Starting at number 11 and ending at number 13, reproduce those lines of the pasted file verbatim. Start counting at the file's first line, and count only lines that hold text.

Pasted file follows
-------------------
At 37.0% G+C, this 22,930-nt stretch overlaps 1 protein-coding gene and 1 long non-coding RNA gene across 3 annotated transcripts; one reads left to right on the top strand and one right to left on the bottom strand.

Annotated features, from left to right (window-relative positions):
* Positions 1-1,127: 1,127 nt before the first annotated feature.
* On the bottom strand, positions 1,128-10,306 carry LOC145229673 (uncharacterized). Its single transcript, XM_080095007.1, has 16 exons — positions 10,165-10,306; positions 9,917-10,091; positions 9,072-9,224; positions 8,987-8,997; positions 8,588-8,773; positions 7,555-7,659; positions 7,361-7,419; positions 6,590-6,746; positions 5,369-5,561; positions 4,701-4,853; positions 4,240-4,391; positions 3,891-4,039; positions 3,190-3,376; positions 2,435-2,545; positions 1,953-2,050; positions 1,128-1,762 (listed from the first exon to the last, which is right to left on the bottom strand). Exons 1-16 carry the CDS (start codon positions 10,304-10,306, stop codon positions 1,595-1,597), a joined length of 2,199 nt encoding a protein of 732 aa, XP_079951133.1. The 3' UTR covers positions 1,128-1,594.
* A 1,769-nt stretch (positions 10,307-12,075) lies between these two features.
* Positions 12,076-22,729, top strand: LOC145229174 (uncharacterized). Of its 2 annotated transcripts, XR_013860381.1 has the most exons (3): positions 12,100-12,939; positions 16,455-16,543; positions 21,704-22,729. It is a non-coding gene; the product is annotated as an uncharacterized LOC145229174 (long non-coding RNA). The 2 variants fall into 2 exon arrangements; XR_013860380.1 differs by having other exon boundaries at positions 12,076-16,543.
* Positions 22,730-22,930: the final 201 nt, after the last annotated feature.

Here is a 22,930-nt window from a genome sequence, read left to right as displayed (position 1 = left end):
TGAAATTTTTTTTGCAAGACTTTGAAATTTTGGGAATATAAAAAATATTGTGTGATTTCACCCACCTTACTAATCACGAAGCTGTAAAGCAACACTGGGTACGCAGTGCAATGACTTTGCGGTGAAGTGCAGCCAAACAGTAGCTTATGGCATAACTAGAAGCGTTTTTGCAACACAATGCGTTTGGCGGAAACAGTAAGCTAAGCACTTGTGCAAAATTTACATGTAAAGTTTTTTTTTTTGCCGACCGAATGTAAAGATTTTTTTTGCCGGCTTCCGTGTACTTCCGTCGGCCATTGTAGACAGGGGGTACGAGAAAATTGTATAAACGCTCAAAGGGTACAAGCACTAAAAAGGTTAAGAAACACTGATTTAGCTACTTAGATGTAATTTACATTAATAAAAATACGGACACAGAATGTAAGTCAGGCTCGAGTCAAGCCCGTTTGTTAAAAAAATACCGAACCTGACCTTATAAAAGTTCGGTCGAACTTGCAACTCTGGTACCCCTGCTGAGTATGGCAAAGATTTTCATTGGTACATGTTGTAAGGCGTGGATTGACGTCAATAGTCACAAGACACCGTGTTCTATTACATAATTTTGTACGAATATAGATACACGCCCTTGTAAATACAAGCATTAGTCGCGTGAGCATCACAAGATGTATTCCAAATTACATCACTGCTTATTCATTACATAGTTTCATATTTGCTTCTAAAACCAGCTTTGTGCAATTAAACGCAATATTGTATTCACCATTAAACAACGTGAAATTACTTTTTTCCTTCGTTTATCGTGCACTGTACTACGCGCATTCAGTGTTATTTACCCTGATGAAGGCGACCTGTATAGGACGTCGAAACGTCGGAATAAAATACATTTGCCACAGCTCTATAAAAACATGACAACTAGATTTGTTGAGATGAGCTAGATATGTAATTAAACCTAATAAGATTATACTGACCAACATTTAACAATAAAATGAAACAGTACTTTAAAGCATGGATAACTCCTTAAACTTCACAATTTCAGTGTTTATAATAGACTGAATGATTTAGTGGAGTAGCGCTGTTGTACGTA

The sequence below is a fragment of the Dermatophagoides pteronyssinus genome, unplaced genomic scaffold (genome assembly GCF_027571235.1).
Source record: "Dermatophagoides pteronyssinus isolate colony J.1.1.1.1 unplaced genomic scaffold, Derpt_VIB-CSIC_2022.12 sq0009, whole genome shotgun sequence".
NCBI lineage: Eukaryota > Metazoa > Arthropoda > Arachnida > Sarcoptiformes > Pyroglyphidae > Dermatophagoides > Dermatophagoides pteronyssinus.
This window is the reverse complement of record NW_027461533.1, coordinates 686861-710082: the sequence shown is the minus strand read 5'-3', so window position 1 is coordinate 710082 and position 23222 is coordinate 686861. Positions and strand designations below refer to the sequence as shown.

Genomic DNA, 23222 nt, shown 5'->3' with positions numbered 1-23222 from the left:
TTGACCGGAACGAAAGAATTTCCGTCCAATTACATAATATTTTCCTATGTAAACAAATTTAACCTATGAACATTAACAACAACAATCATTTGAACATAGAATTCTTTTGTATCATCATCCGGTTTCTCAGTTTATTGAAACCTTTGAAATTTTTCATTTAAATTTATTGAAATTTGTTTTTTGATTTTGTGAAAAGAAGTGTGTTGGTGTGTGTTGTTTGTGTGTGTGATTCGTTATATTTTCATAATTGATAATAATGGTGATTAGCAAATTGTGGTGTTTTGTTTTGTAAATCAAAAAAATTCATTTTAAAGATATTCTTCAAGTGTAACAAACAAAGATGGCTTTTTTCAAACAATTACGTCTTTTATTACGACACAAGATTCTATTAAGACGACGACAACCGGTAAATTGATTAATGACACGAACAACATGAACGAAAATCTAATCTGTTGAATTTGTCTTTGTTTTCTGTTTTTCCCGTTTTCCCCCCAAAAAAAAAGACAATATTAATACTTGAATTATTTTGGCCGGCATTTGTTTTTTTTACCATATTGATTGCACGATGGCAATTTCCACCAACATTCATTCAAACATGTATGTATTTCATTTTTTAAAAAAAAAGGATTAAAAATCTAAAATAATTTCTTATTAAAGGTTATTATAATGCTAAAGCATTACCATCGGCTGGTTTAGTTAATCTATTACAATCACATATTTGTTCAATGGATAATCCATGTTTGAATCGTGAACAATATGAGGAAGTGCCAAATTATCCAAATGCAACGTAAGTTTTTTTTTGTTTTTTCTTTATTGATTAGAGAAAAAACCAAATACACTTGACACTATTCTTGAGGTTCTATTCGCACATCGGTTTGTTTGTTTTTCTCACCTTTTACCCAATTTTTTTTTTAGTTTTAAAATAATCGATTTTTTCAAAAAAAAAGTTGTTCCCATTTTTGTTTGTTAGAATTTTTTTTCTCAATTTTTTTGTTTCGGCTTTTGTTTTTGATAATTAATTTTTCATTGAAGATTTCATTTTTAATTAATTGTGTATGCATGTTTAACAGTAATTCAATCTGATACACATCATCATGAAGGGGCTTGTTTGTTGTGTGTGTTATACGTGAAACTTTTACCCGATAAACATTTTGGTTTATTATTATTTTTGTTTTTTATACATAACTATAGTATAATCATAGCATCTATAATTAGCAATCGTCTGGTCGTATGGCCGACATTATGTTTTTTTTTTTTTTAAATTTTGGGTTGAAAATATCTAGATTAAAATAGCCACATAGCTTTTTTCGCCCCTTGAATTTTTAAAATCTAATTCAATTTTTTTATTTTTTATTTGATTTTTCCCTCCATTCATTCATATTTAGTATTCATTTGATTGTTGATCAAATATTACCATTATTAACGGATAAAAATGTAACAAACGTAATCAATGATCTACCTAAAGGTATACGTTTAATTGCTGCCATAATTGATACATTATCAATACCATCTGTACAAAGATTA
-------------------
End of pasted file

Source record: "Dermatophagoides pteronyssinus isolate colony J.1.1.1.1 unplaced genomic scaffold, Derpt_VIB-CSIC_2022.12 sq0009, whole genome shotgun sequence".
NCBI lineage: Eukaryota > Metazoa > Arthropoda > Arachnida > Sarcoptiformes > Pyroglyphidae > Dermatophagoides > Dermatophagoides pteronyssinus.
This window is the reverse complement of record NW_027461533.1, coordinates 686861-710082: the sequence shown is the minus strand read 5'-3', so window position 1 is coordinate 710082 and position 23222 is coordinate 686861. Positions and strand designations below refer to the sequence as shown.